Category Archives: life

Taking a break from Twitter, a Ramble update

Recently, and as a result of the studies showing that Twitter is chemically addictive, and bad for mood, I decided to take a break from Twitter, especially. This was intended to mean I didn’t hear in great detail any more of the tribulations going on in the US at the time, over the invasion of the Capitol, which was on my Twitter feed in great detail.

I *intended* to only be off during January, but have ended up being off for longer. I still regularly find myself opening my Twitter app, looking at the red number of unread tweets incrementing (over 1,400 last time I checked), and then closing it immediately.

I’ve also massively cut down on my news reading — previously, I was spending 1-2 hours a day reading news via The Guardian app. I’ve had an addiction to reading the news since I was a teenager, so cutting myself off has been odd. Still scanned the headlines now and then — need to know what’s happening with lockdown, but otherwise I’ve mostly disconnected.

Did end up reading a fairly horrific news article on BBC News, some reports coming out of Xinjiang in China. I ended up writing a letter to my MP, the Conservative Steve Barclay, asking what the government was doing in response to it. I’m hoping the response is more than just waffle, but at least I’ve done something, even if it’s very minimal.

My mental health has been fairly dreadful. Still hopeful that my twitter break is helpful, but it’s hard. I tried to only read the tweets of people that a) I found very useful/interesting, or b) who talked to me at least periodically on twitter. It’s been odd not talking to people on twitter, but the past few years I’ve mostly been Re-Tweeting things I agree with, rather than interacting. Might be time to call it over.

Currently, trying to resume work via a phased return. So far so difficult. Still, really struggling to control focus on work, to be able to concentrate on a task steadily over a period.

I think this is enough of a rambly blog for now. Will try to get some more interesting articles/analysis posted, as mental health allows.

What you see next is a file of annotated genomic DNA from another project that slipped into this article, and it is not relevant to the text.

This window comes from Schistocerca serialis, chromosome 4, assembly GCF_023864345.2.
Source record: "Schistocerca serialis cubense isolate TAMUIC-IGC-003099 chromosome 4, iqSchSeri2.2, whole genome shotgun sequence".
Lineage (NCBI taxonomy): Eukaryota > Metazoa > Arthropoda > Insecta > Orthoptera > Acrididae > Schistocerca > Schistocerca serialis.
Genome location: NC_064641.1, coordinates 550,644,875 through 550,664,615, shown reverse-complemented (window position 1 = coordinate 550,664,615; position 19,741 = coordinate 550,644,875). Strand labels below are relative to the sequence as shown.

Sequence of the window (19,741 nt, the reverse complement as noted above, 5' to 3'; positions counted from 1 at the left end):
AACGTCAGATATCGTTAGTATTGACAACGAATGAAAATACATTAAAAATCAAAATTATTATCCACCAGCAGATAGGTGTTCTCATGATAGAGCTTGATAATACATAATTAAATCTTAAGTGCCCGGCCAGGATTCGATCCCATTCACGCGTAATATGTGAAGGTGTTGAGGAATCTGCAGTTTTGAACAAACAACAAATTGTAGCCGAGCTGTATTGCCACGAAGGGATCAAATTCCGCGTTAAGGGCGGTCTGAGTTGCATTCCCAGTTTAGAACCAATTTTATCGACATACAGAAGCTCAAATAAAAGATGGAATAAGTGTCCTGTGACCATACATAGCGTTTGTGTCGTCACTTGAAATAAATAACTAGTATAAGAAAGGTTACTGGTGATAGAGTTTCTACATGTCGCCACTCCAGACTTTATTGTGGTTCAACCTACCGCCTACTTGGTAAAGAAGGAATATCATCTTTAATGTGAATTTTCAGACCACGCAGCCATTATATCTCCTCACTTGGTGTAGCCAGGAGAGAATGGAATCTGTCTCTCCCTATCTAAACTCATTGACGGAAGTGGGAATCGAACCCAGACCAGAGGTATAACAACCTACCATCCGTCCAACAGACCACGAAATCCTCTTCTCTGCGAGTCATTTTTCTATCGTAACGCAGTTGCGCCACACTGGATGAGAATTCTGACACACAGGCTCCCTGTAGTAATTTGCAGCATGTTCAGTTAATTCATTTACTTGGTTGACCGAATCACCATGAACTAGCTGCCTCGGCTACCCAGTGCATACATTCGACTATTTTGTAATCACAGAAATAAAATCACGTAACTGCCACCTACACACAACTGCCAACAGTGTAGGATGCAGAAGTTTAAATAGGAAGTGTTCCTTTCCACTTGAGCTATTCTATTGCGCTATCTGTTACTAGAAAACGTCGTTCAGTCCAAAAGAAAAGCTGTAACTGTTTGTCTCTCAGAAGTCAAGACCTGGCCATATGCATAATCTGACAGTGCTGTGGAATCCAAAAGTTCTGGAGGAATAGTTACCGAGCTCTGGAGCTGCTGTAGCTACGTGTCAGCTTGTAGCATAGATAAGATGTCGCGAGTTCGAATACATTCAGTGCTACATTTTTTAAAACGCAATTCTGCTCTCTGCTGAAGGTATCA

Mood drop

I use moodscope to monitor my mental state, and my daily score is sent to Patsi and my Psychologist. He emailed me to ask what was causing drop in mood today. This is what I replied.

Had a migraine, exhausted, couldn’t work. Guilty I couldn’t work, plus ashamed I called off work, and a little worried taken too much time off work, and feeling dumb and stupid, wanting to curl into a ball.


I hate being ill.

Recipes

In a fit of desperation, I tweeted asking for *simple*, *easy*, cheap recipes. This is what I got in return. I’m totally posting this so it’s really easy to print them.

And season to taste 😉 Salt & pepper of course, but you can add any herbs you like to it as well.
I must admit, I don’t know what Orzo is..
sunset photo, taken 20th april 2007 in Wales, UK.

Depression & Suicide

I wrote this as a response to an image post trying to guilt-trip people into not commiting suicide using friends and family, on reddit. The reddit OP removed his post due to criticism, so I’ve copied it here.

Here’s the thing most people don’t get about suicide.

Those who choose to kill themselves aren’t (normally) irrational. They’re making a considered option. They’re aware of the pain they’ll leave. They’re aware of the pain of the method.

Someone who chooses to commit suicide is exactly the same response as the person who chooses to jump to death from a burning building. It’s not that the suicide is a good option. It’s that staying is unbearable.

Severe depression, or severe recurrent depression the type I suffer from, is a cruel, evil disease. It eats at your joy of life, it eats at your ability to look after yourself, it eats at your ability to function day-to-day, even simple things like cooking a meal being more akin to climbing mount Everest in a wheelchair, blindfolded, with your hands tied behind your back, than anything else.